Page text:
In a country like Egypt where basic rights are severely stifled, there are many rights-related ramifications during a public health crisis. One of the most urgent is the impact on vulnerable groups, such as those in closed, densely crowded prisons.
Egyptian prisons are notorious for being overcrowded, dirty and unhygienic. Last November, UN experts said that Egypt’s abusive detention conditions “may be placing the health and lives of thousands [of] prisoners at severe risk.” This was months before the outbreak of the highly contagious COVID-19, which could be devastating.
Living in agony
Among the urgent measures Human Rights Watch has recommended is for governments in affected countries to conditionally release unfairly detained prisoners. In Egypt, this could be easily done, starting with the thousands of people imprisoned not for wrongdoing, but for peacefully exercising their rights.
Instead, the government on 10 March issued a 10-day, nationwide halt on prison visits by families and lawyers. To make things worse, on Thursday, Egypt witnessed rare, severe weather - streets flooded, power down in many areas and roofs damaged with a number of fatalities.
Families with “unofficial” ways to communicate with jailed relatives reported that some prisons in Cairo witnessed water leaks and electricity cuts. Those families live in agony, and they are right to be concerned. When families tried to send soap and disinfectants to their jailed relatives, the prison administration refused.
The government deals with prison issues in extreme secrecy. It has never released figures about the prison population or capacity, let alone more detailed statistics on age, sex, education, numbers and reasons for deaths in custody, and so on.
Those who follow Egypt's news know that the government of President Abdel Fattah al-Sisi has fiercely suppressed dissent, arresting tens of thousands of people, many of them critics, writers, journalists, human rights defenders, bloggers and peaceful protesters. Thousands have been jailed without trial, caught in Egypt’s abusive pretrial detention system.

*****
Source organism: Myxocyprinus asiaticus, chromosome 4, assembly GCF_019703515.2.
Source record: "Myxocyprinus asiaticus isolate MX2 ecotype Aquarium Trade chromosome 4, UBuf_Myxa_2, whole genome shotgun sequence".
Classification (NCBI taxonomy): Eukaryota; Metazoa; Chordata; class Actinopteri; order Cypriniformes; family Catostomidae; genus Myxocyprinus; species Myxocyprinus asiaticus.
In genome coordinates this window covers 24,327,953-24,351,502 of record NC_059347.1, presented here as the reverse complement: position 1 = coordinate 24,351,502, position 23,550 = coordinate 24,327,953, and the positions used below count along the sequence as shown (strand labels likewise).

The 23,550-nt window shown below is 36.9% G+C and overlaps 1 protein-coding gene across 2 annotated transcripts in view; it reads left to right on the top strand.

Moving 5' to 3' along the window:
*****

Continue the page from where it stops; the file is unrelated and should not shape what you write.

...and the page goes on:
Many are kept in police stations, security directorates and unofficial detention sites, such as security forces training sites. A May 2015 report from the National Council for Human Rights said that police stations were 300 percent over capacity and prisons 160 percent over capacity.
Egyptian prisoners complain about inhumane and degraded conditions. Prisoners have said that guards punish them by confiscating personal hygiene tools, such as soap, toothbrushes, toothpaste and toilet paper. Toilets are filthy, and prisoners sometimes have to use water in buckets for lack of running water. Proper ventilation and sunshine are scarce.
If there is one piece of advice a prisoner in Egypt would give a new prisoner, it would probably be: “Don’t get sick.” Inadequate medical care is the norm and threatens thousands of ill prisoners. Previous Human Rights Watch reports show that prison officials have "let die" many prisoners in recent years, even though their illnesses were manageable, such as diabetes or heart conditions.
Even those who were terminally ill because of advanced liver cirrhosis or metastatic cancers have been denied release, robbing them of the opportunity to rest and die among their loved ones.
If that’s already daily life in Egyptian prisons, then the system is definitely not prepared to face a pandemic such as COVID-19.
Shielded from the world
President Sisi should immediately order the release of the thousands of people detained for peacefully exercising their rights.
It is more pressing than ever to end the excessive use of pretrial detention and release those detained without trial for months, even years, without judicial review. Pre-trial detention should always be an exceptional measure, not the rule and every detained person should be taken before a judge to rule on the legality and necessity of their detention within two days of being detained.
Steps such as these could quickly relieve the burdened prison system and alleviate the pain of thousands of families. An additional measure the government could consider is to activate existing laws that allow the release of prisoners who have served most of their sentences and those who suffer serious or terminal illnesses.
Prisons in Egypt are shielded from the outside world. Authorities routinely deprive prisoners from family visits for months at a time, and prisoners are rarely, if ever, allowed to write and receive letters or make phone calls.
The coronavirus pandemic is another reminder that it is long overdue for the government to open prisons for inspection by independent local and international organisations, including the International Committee of Red Cross, rather than farcical, staged visits, such as the one recently arranged by the government, showing prisoners enjoying barbecue.
Note: Another research staff member took part in the drafting of this op-ed.